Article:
Retired ladies are supposed to have loads of time for everything. So why have I found it hard to snatch a moment to post a blog recently? Between grandchildcare, doing the ladies-who-lunch thing with various different groups, running errands for my daughter who assumes that as a retired lady I have loads of time available and knitting small garments for babies recently arrived or about to arrive – to my daughter’s friend and to my friends daughter in law respectively – there just doesn’t seem to have been a moment.
And then, the weather has continued cold and wintry. I know I should expect such stuff in December but even so ... And yesterday I came across my Phil getting all nostalgic looking at a website which lists property available to rent in Vigo. On the list was the flat we used to rent in Vista Alegre with its beautiful view over the bay of Vigo. Very tempting! Maybe he just wanted to cheer himself up as he is suffering from his second cold in as many weeks.
Which brings me to an item featured on the BBC’s “From Our Own Correspondent”. This time it wasn’t from some war-torn part of the world but from Italy, not quite war-torn but suffering from economic stress and strain. My Italian teacher told us a friend of hers, also Italian, plans to take food parcels when she goes to visit her family for Christmas as four of the supermarkets in their small town have been forced to close recently.
Anyway, Dany Mitzman commented on the fact that she was cycling around Bologna in a lightweight jacket while all the Italians have got their fur coats on and about a million thick scarves and glove and mufflers. But then the Italians apparently have to protect themselves from something called “cervicale”.
She went on to explain, “ "Soffro di cervicale (I suffer from cervicale)," they tell me, making it sound particularly serious.
Most people over the age of 30 seem to have the condition, but I am still at a loss as to what exactly it is and how to translate it.
I have looked it up in the dictionary and found "cervical" - an adjective referring to the cervical vertebrae, those little bones in the back of your neck - but as an ailment, there is simply no English translation. We do not have it!”
That sounds about right, not just a stiff neck from being in a draft but a full-blown malady with a fancy name.
She went on to marvel at the way Italians have an amazing anatomical knowledge, knowing the whereabouts of parts of the body the rest of us have never heard of. I found myself nodding in agreement because in my experience the Spanish and the French are just the same. Loli, my yoga teacher in Vigo, used to refer to bits of the anatomy that I had only the vaguest idea about but everyone else in the class appeared to know exactly what she meant. This included, interestingly enough, “los cervicales” – as the BBC’s Italian correspondent discovered, some part of the neck where it joins onto the spine.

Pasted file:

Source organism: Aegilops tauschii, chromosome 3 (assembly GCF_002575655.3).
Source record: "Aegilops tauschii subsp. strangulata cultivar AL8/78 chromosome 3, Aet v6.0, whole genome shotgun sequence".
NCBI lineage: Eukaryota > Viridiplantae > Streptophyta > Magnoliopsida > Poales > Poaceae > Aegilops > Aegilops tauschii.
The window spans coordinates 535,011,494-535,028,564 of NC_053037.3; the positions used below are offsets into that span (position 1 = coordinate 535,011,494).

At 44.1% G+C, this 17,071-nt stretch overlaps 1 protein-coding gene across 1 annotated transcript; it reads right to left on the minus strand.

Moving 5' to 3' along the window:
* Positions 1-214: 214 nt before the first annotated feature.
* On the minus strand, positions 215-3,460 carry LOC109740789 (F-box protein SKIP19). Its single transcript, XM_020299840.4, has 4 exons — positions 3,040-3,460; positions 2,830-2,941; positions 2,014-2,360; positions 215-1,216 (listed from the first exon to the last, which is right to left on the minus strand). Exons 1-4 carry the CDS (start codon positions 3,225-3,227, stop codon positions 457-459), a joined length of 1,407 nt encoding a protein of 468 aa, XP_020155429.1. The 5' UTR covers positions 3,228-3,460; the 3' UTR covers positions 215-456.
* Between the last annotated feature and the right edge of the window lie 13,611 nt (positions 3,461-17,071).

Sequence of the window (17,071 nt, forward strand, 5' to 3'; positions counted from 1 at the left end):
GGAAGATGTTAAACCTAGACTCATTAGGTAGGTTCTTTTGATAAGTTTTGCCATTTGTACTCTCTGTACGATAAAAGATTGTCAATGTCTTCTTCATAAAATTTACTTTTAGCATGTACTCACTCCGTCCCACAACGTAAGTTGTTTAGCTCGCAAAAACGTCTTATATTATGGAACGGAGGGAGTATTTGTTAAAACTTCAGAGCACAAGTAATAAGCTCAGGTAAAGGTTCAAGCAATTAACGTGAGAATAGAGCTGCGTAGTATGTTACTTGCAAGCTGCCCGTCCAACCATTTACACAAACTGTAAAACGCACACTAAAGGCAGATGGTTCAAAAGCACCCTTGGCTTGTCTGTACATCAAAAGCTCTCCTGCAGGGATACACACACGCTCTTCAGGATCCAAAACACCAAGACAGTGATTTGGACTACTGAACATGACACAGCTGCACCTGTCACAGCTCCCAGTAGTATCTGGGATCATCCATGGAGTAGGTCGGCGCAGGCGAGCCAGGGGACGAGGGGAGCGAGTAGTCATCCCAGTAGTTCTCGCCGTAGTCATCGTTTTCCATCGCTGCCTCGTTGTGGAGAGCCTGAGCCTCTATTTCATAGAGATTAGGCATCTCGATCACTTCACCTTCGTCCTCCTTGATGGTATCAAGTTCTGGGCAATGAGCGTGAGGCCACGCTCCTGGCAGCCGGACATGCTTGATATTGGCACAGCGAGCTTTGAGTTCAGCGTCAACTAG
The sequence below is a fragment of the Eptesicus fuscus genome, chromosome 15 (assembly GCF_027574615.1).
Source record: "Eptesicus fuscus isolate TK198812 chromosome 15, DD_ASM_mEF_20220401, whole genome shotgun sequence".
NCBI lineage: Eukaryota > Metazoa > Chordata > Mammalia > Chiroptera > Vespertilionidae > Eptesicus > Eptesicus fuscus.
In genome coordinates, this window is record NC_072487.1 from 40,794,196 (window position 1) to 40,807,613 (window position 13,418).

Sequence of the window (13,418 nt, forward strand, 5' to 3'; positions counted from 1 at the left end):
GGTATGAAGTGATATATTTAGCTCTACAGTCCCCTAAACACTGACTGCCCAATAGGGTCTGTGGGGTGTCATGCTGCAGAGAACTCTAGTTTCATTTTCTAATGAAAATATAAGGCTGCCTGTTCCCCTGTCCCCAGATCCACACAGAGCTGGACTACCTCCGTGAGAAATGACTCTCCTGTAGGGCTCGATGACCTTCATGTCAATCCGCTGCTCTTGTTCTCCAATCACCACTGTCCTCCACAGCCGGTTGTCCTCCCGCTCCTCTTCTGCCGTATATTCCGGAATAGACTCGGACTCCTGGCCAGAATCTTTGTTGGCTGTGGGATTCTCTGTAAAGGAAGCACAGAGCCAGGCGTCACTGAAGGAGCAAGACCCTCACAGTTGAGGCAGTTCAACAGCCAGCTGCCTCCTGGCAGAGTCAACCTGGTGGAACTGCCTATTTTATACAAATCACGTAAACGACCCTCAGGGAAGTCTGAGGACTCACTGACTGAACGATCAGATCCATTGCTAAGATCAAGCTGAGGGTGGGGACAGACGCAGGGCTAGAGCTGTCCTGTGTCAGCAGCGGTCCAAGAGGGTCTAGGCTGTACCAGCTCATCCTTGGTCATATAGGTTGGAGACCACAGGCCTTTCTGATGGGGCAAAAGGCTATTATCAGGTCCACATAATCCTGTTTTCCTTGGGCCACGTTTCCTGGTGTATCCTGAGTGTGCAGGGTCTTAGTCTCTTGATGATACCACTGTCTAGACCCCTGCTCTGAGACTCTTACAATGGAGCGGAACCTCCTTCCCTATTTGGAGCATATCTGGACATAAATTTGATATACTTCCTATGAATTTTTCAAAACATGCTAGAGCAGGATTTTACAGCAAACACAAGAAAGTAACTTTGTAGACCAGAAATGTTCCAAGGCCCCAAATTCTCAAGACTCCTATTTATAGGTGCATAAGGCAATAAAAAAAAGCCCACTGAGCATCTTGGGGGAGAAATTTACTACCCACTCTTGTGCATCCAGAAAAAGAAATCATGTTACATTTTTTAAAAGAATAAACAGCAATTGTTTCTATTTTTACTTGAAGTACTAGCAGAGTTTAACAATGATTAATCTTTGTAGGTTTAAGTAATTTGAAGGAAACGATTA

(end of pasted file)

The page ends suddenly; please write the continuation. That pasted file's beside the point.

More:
According to my Italian teacher this is not taught at school; you just kind of absorb it from your mother. (My mother never taught me stuff like that!) But even Adalgisa, my Italian teacher, expresses surprise now when she goes back to Italy and everyone knows a whole range of medicines and tablets you should take for every ailment under the sun.
On the other hand, maybe this reference to obscure bits of the anatomy is just another ploy to confuse the foreigners, or maybe just the English. It’s another version of the fish menus (and fish counters in supermarkets, for that matter) with species of marine life we didn’t know existed let alone have any idea of what they might taste like (or how to cook them). It’s a kind of Europe-wide conspiracy: “These English, some of them think they can speak our language but we’ll show them by talking about internal organs they’ve never heard of and serving them food which is completely strange to them.”
Or maybe the ailment thing is just part of the Europeans’ hypochondria. (We can call them just
"Europeans" now that David Cameron has effectively isolated the UK from the mainland!) I remember a French friend of mine many years ago warning me of the dangers of drinking too much tea and coffee. Apparently she did this one day and her stomach turned inside out. I didn’t know stomachs could do that!!!
Meanwhile, back here in the (non-European) UK Christmas advances on us at a furious rate of knots and I still have no idea what buy my six year old grandson. What do you buy for a child who seems to have room full of stuff he doesn’t play with and then declares he is bored?
But am I downhearted? Not at all.
I have completed the home-made Christmas wreath and bought a very small Christmas tree (“Don’t you want a bigger one, Grandma?”) which has now been decorated.
I was tempted to leave it at stage one of decorating when it just had the lights on. However, the oldest grandchild insisted that it needed more.
So there it is. Christmas has officially started in my house.